I had made sure to finish watching my ‘Gamera’ box set once again before watching this latest Gamera film, ‘Gamera the Brave’ to make sure I didn’t miss anything, but it really wasn’t necessary. Though director Ryutu Tazaki’s film was released seven years after Shusuke Kaneko’s ‘Revenge of Iris’, a movie argued in the fan circles as the best Kaiju monster movie ever, Tazaki’s film really doesn’t exist in the same universe as those three previous Gamera movies and instead returns to the kid friendly Gamera we knew in the 1960’s and early seventies. Though I was initially disappointed in this, in watching the film it is a good thing in that the director probably wished to make his own Gamera film and not just an extension of the excellent Kaneko films, and while ‘Gamera the Brave’ doesn’t carry the visceral impact of the final Kaneko film, it is still a fine Gamera movie in its own right.
This film opens in 1973. In the Gamera timeline this would be two years after the release of arguably the worst monster movie ever made in Gamera vs. Zigra. Regardless, Gamera, looking much like we left him after his battle with Iris, is doing his best against a team of Gyaos birds who are quite honestly kicking his ass while the helpless people of the neighboring island town, including a little boy, helplessly look on. Just when all seems lost and the Gyaos appear to have finally bested their most feared enemy, Gamera plays his trump card ending the Gyaos threat once and for all, but making the greatest sacrifice in the process. That scene was manna from monster movie heaven by the way.
Back in the present day that child has grown into restaurant owner Kousuke Aizawa (Kanji Tsuda) who is doing what he can to help his nine year old boy Toru (Ryo Tomioka) get over the accidental death of the child’s mother a year ago, as the youth seems to exist in a state of constant depression. One day the boy sees a bright light
across the island and there he finds an egg on top of a glowing rock which soon hatches into just the cutest little turtle you’ll ever want to see. Now the boy’s father has told Toru that he can’t have pets due to the fact that they live on top of their restaurant, health violations I guess, so he hides his new pet turtle which he has named Toto for sentimental reasons.
It’s not long before Toto starts doing some strange stuff. Like flying for one, scaring the beejeebus out of the pretty but sickly neighbor girl Mai (Koho) who knows full well that turtles aren’t supposed to fly. Not only does the little turtle seem to keep himself in harms way, it’s also growing at a rather remarkable rate. Mai tells the boy she thinks this turtle might be the rebirth of Gamera, but Toru can’t see how his cute little Toto could possibly grow into the fanged fire breathing monster we all know and love.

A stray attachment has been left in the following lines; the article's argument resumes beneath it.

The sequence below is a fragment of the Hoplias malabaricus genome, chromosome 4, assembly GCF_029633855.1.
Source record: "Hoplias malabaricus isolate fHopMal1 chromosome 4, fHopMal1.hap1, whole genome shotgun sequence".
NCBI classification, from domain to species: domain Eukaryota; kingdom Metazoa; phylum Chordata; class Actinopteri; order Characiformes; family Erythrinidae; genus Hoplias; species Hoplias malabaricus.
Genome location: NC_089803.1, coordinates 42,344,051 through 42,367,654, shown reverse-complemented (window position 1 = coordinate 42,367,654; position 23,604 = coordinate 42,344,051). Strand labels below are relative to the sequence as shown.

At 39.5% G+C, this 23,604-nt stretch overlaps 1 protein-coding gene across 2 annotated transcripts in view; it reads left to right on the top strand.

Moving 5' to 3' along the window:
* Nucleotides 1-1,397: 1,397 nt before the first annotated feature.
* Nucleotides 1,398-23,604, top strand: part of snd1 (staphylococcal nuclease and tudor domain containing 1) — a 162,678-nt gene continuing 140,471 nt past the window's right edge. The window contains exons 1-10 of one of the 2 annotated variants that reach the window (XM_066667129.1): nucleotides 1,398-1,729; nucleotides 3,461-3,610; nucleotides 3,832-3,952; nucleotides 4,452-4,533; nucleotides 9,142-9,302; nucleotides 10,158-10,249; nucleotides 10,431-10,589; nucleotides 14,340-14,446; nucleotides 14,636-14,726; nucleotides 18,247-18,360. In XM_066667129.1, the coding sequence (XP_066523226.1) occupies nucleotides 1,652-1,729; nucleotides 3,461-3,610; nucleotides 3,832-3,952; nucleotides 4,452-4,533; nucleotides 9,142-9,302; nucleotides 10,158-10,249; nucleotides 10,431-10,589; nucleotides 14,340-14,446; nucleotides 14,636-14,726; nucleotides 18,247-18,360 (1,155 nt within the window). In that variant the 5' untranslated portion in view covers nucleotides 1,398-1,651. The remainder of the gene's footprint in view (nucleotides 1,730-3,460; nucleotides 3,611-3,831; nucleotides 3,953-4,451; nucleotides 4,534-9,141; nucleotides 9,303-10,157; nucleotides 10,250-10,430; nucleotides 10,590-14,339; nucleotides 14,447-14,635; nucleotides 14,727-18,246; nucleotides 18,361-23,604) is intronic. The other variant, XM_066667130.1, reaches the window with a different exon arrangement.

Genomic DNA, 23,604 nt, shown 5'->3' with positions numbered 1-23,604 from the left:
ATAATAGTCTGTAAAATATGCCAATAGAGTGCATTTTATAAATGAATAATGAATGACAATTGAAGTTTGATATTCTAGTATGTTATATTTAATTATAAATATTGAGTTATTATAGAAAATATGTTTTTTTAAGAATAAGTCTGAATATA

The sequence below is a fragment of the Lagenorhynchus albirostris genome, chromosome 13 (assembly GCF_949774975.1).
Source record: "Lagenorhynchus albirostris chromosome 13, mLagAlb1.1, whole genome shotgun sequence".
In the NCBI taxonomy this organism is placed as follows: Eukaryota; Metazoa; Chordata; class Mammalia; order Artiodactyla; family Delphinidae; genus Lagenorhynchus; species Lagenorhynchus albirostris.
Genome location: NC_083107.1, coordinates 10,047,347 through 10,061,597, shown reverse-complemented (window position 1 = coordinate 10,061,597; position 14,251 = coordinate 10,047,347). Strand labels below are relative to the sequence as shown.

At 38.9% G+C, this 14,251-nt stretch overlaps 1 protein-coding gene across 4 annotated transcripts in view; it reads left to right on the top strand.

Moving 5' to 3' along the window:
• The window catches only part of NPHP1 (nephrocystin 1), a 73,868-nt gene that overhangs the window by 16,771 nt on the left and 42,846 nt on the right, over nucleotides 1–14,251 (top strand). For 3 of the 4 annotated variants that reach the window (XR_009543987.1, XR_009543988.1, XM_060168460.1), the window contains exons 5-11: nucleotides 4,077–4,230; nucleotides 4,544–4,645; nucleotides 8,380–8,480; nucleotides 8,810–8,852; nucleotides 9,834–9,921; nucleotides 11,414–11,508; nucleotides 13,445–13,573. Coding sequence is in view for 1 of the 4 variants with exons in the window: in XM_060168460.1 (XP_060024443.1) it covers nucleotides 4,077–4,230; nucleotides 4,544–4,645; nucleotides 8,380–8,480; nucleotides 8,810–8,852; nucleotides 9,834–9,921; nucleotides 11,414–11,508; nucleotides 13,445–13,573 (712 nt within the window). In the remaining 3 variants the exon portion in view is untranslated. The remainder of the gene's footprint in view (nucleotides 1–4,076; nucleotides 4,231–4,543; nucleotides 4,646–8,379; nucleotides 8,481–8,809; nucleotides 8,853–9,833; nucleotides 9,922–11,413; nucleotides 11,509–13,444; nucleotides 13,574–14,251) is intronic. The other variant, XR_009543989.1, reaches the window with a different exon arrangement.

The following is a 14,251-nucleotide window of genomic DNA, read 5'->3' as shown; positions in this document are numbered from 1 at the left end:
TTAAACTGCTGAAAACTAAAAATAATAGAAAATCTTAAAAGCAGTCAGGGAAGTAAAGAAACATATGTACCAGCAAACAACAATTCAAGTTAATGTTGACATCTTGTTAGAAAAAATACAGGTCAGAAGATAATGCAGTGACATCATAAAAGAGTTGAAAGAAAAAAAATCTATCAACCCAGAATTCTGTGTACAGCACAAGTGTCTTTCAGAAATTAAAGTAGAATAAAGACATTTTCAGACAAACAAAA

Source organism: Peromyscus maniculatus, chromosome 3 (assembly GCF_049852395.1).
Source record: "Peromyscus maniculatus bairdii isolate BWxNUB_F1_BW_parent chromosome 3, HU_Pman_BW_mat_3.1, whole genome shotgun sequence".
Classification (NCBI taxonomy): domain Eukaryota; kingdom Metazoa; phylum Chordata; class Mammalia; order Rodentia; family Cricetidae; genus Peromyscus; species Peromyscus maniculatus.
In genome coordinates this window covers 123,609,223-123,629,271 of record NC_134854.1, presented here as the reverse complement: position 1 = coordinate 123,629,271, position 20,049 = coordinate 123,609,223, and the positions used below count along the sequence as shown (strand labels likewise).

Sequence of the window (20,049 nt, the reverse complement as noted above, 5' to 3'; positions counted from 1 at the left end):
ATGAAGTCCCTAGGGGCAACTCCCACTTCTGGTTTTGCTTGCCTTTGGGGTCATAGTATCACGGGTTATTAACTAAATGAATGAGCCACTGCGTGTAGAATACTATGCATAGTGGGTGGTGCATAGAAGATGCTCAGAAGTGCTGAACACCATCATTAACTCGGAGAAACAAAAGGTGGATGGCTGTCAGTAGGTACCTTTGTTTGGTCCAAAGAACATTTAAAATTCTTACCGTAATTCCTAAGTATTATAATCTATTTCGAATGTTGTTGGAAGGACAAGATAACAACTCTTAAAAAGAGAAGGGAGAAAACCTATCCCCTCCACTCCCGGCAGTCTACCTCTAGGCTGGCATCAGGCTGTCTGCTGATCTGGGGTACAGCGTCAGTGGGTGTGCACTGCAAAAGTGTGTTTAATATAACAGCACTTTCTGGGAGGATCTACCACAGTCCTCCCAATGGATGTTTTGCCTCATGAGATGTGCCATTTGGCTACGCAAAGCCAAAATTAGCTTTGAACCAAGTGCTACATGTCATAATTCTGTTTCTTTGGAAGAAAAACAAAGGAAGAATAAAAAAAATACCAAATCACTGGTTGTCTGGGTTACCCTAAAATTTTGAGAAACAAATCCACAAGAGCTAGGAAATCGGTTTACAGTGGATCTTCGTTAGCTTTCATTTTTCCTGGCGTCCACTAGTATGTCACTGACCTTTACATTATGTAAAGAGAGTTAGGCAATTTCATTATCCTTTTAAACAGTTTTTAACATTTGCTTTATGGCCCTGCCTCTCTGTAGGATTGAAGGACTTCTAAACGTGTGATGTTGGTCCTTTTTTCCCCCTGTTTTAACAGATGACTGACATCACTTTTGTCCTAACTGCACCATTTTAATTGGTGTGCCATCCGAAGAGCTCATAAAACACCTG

Then comes Zedus. Zedus is a large, spiky, mean spirited monster from the sea with a taste for human flesh. Toto has grown large enough where he can do battle with Zedus but not nearly large enough to do the damage needed to silence the beast for good. Toru thinks he has the key that will give Toto the strength to defeat Zedus, but his fear is that he will lose his friend forever and the boy has had just about as much loss as he can take. But the fate of the people of Japan, as per usual, is at stake and only through the help of the children of Japan, who seem to know something that no else does, will Toto become what he needs to become to save them all. And that is he must become Gamera.
Once you accept the fact this is not a continuation of the Kaneko Gamera and come to grips with Gamera’s return to his original roots, ‘Gamera the Brave’ is still a very entertaining little movie. It works because of the emotion that Tazaki is using to spearhead his version of Gamera, which is genuine and heartfelt. Young Ryo Tomioka gives a fine performance as the heart broken little boy who has his spirits lifted by the worlds cutest baby turtle, and its hard not to feel something as the Japanese relay team of small children rushed to get that damn rock to Toru to save Toto from getting his business handed to him by Zedus, and gosh darnit, the movies final scene almost brought a tear to my eye. Think Johnny Sokko saying goodbye to his robot.
Gamera has a far less threatening Godzuki type look to him after his rebirth in this installment, but the monster design is still well done. Zedus looks almost like a throwback to the monsters of yore appearing very much like the classic dude in a rubber suit, and there was far less reliance on CGI in this instance than in the three previous films. To that fact there was less of a reliance on monster battles overall as this was an emotional family film, that is when Zedus wasn’t chowing down on humans with his mouth dripping blood. It’s a lot like a Lassie movie if Lassie had to somehow stop a man-eating lizard from eating Tokyo by coughing up a nuclear tinged fireball and forcing it down that monsters throat, blowing it back to the hell from which it came. Yep, it’s just like that.
Despite the drastic change in tone from the previous Gamera films, this is still Gamera with the turtle returning to his original kid friendly roots. Were Tazaki to play this campy or not take it seriously it could’ve been disastrous, but he gave the story the respect it deserved and has placed his own stamp on the series. We’ll no doubt miss the dark Gamera who would accidentally stomp on a human or two to get his job done, or nuke a city to kill one lousy Gaos bird, but if there are more of these type of Gamera movies to follow, and the story progresses as well as I think it will, I believe Gamera fans have little to worry about.